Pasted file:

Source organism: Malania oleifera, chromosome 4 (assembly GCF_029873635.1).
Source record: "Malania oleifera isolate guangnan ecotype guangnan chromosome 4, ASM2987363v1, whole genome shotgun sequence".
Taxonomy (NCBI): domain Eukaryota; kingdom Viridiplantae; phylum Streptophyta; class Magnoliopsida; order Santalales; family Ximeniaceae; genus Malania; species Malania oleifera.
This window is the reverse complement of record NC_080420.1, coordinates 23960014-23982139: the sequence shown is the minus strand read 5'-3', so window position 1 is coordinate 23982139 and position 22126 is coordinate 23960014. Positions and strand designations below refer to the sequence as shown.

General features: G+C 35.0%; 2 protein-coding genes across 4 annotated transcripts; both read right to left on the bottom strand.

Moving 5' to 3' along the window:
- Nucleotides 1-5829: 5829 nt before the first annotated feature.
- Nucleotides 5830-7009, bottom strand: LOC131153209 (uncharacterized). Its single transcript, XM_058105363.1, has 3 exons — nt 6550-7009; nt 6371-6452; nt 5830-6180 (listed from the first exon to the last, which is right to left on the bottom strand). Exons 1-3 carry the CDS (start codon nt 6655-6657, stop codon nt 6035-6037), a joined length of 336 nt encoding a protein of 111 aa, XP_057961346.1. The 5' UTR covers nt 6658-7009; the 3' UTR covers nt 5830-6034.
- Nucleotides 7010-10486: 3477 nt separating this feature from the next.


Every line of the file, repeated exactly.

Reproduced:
Source organism: Malania oleifera, chromosome 4 (assembly GCF_029873635.1).
Source record: "Malania oleifera isolate guangnan ecotype guangnan chromosome 4, ASM2987363v1, whole genome shotgun sequence".
Taxonomy (NCBI): domain Eukaryota; kingdom Viridiplantae; phylum Streptophyta; class Magnoliopsida; order Santalales; family Ximeniaceae; genus Malania; species Malania oleifera.
This window is the reverse complement of record NC_080420.1, coordinates 23960014-23982139: the sequence shown is the minus strand read 5'-3', so window position 1 is coordinate 23982139 and position 22126 is coordinate 23960014. Positions and strand designations below refer to the sequence as shown.

General features: G+C 35.0%; 2 protein-coding genes across 4 annotated transcripts; both read right to left on the bottom strand.

Moving 5' to 3' along the window:
- Nucleotides 1-5829: 5829 nt before the first annotated feature.
- Nucleotides 5830-7009, bottom strand: LOC131153209 (uncharacterized). Its single transcript, XM_058105363.1, has 3 exons — nt 6550-7009; nt 6371-6452; nt 5830-6180 (listed from the first exon to the last, which is right to left on the bottom strand). Exons 1-3 carry the CDS (start codon nt 6655-6657, stop codon nt 6035-6037), a joined length of 336 nt encoding a protein of 111 aa, XP_057961346.1. The 5' UTR covers nt 6658-7009; the 3' UTR covers nt 5830-6034.
- Nucleotides 7010-10486: 3477 nt separating this feature from the next.